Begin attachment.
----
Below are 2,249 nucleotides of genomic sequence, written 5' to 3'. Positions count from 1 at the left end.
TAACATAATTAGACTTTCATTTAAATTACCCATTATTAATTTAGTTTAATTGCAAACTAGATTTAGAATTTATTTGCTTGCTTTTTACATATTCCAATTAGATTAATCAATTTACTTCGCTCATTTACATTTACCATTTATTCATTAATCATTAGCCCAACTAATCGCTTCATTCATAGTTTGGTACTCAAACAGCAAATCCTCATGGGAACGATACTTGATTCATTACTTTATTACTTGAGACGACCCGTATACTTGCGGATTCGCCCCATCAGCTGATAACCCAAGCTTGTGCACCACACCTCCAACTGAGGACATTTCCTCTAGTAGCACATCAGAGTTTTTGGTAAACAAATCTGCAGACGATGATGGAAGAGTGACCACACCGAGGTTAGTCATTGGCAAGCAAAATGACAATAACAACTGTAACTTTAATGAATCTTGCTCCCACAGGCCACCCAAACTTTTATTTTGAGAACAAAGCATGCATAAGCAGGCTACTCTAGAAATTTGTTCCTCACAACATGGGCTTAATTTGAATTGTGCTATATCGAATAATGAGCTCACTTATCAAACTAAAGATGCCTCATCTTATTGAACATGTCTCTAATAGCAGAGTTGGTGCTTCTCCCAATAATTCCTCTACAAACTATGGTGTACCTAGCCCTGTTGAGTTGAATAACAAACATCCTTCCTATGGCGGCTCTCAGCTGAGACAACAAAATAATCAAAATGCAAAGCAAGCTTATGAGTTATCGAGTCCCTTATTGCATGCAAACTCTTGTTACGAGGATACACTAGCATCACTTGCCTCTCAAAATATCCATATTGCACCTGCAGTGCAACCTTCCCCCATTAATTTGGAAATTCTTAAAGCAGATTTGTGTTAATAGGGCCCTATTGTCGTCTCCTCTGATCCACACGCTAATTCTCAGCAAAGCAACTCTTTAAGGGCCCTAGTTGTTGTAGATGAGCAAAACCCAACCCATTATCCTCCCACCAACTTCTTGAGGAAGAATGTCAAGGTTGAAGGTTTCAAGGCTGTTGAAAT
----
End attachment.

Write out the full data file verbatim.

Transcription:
Below are 2,249 nucleotides of genomic sequence, written 5' to 3'. Positions count from 1 at the left end.
TAACATAATTAGACTTTCATTTAAATTACCCATTATTAATTTAGTTTAATTGCAAACTAGATTTAGAATTTATTTGCTTGCTTTTTACATATTCCAATTAGATTAATCAATTTACTTCGCTCATTTACATTTACCATTTATTCATTAATCATTAGCCCAACTAATCGCTTCATTCATAGTTTGGTACTCAAACAGCAAATCCTCATGGGAACGATACTTGATTCATTACTTTATTACTTGAGACGACCCGTATACTTGCGGATTCGCCCCATCAGCTGATAACCCAAGCTTGTGCACCACACCTCCAACTGAGGACATTTCCTCTAGTAGCACATCAGAGTTTTTGGTAAACAAATCTGCAGACGATGATGGAAGAGTGACCACACCGAGGTTAGTCATTGGCAAGCAAAATGACAATAACAACTGTAACTTTAATGAATCTTGCTCCCACAGGCCACCCAAACTTTTATTTTGAGAACAAAGCATGCATAAGCAGGCTACTCTAGAAATTTGTTCCTCACAACATGGGCTTAATTTGAATTGTGCTATATCGAATAATGAGCTCACTTATCAAACTAAAGATGCCTCATCTTATTGAACATGTCTCTAATAGCAGAGTTGGTGCTTCTCCCAATAATTCCTCTACAAACTATGGTGTACCTAGCCCTGTTGAGTTGAATAACAAACATCCTTCCTATGGCGGCTCTCAGCTGAGACAACAAAATAATCAAAATGCAAAGCAAGCTTATGAGTTATCGAGTCCCTTATTGCATGCAAACTCTTGTTACGAGGATACACTAGCATCACTTGCCTCTCAAAATATCCATATTGCACCTGCAGTGCAACCTTCCCCCATTAATTTGGAAATTCTTAAAGCAGATTTGTGTTAATAGGGCCCTATTGTCGTCTCCTCTGATCCACACGCTAATTCTCAGCAAAGCAACTCTTTAAGGGCCCTAGTTGTTGTAGATGAGCAAAACCCAACCCATTATCCTCCCACCAACTTCTTGAGGAAGAATGTCAAGGTTGAAGGTTTCAAGGCTGTTGAAAT